Last Sunday was the last time that Pam and I were scheduled to lead the Sunday afternoon worship at the Manor. I am sure that we will be back as we have offered to cover Fr. Jacobsen when he is away. It was my turn to give the homily. As I sat and researched and then drafted and edited the text, I realized that my homily style had developed in response to the congregation at the service. The homily may be shorter than a traditional sermon and may reflect on a single thought from scripture, but that did not mean that it could not challenge, or even make the listeners a little uncomfortable.
Homily given at St. Paul’s Manor, San Diego, Sunday 12th July 2015
Proper 5 Year B RCL Track 1
Today’s Gospel reading, the reading that we have just heard is the reading that no one likes to think about. Let’s be honest, it is a story that is tragic, petty, full of hate, full of revenge and quite gruesome as well.
He went and beheaded him in the prison, brought his head on a platter, and gave it to the girl. Then the girl gave it to her mother.
Herod Antipas, son of Herod the Great, was a Jew but he was also an officer of the Roman Empire. His personal life was complex. He had married his brother’s wife, whilst his brother was still alive. A definite no-no in those times. But he was in charge of the region and so he could get away with it. The only problem was, was this man called John the Baptist, a wild man, always preaching, always leading the way for the one who would come after him. John the Baptist called Herod out, told him that his marriage was wrong. Herod couldn’t let him just carry on like that even if he was drawn, maybe because of his Jewish roots, to the message that John the Baptist was preaching. The solution was to jail John. That way he could silence him in public but not actually kill him. Herod was intrigued by John but also frightened by what he stood for. Herod’s wife Herodias on the other hand just outright hated John the Baptist for the trouble he had caused.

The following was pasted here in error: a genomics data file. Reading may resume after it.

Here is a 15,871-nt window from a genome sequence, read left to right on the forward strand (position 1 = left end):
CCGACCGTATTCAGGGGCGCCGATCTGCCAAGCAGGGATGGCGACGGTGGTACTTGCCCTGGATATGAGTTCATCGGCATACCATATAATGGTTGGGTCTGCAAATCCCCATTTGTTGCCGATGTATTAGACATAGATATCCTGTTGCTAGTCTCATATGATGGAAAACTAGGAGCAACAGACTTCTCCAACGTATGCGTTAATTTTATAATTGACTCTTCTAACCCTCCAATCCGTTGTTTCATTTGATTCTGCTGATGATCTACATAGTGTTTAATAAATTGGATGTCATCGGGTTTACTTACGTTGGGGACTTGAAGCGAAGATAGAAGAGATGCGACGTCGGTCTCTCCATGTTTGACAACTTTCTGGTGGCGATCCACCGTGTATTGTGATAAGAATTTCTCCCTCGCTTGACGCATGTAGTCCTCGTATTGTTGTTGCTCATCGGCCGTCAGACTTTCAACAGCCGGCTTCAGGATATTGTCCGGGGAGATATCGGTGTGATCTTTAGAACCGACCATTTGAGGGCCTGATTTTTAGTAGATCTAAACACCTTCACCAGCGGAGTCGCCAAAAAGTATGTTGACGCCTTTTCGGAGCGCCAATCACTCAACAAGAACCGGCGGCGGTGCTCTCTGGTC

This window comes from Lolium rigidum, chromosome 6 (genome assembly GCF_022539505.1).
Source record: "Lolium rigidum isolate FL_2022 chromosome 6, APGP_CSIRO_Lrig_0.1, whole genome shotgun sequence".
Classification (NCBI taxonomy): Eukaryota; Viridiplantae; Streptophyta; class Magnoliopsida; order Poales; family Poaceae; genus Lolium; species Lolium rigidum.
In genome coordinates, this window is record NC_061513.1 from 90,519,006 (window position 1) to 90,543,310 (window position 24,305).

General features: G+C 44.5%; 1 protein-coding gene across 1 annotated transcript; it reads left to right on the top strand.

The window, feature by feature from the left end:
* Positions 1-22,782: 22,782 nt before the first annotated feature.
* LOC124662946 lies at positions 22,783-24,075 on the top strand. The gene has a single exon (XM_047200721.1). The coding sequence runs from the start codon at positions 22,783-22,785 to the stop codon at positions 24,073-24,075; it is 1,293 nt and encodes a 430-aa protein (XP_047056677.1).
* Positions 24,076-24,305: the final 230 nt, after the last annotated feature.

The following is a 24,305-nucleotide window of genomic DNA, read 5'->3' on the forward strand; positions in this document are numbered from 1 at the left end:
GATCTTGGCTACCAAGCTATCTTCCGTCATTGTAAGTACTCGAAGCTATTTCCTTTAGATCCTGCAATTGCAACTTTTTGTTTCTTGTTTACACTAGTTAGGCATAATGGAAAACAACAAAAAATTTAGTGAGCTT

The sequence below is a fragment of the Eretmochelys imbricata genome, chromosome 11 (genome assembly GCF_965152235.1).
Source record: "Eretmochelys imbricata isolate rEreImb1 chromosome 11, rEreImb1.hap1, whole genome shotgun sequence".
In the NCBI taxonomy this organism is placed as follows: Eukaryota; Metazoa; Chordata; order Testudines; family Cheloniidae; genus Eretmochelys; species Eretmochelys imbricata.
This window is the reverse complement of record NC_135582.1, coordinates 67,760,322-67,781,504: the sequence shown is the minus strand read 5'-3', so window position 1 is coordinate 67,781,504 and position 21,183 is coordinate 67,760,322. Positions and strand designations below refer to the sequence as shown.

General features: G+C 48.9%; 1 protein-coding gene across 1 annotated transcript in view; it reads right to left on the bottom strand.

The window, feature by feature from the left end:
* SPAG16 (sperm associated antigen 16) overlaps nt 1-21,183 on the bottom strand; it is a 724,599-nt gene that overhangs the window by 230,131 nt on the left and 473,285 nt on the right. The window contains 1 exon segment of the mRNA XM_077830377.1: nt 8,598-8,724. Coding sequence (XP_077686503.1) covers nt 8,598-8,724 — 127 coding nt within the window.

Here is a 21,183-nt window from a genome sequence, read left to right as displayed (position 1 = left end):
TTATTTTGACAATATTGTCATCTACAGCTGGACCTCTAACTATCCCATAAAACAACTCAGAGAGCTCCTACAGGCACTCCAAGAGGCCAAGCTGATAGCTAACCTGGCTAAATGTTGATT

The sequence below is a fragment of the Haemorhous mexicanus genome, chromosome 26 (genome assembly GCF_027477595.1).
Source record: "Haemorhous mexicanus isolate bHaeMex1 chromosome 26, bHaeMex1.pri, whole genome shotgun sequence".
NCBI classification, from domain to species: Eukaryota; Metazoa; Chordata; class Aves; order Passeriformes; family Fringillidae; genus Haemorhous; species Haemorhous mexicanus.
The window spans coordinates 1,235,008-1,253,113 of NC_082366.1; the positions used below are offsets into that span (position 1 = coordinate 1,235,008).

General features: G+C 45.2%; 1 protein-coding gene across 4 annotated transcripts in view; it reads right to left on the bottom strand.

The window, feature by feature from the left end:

So in the story we come to the party. And it sounded like it was a great party. A birthday banquet, full of food and drank and dancing. And there was his daughter the star of the show, working the dance floor, making everyone happy. Like any proud father, at a party, probably with a few too many drinks inside of him he makes a grand gesture to his daughter. Choose whatever you want – even half the kingdom, ask and it’s yours. The daughter do not know what to say, what to ask for, so she runs to her mother. Her mother is still full of hate for John the Baptist and so tells her daughter to ask for his life, his head on the plate.
When Herod hears this, he is shocked, he does not want to kill John the Baptist – secretly he quite likes his preaching. He wants him silenced in public but not killed. But what can he do to stop it? He is a high ranking officer of the Roman Empire, who lived by his word. If he refused his daughters request, his men would lose trust in him. Whenever he said that he would do something in the future, no one would trust that he would carry through. What was he to do? What choice did he have? Being an officer of the Roman Empire was more important than being true to his Jewish heritage. He had no choice. It was off with John the Baptist’s head.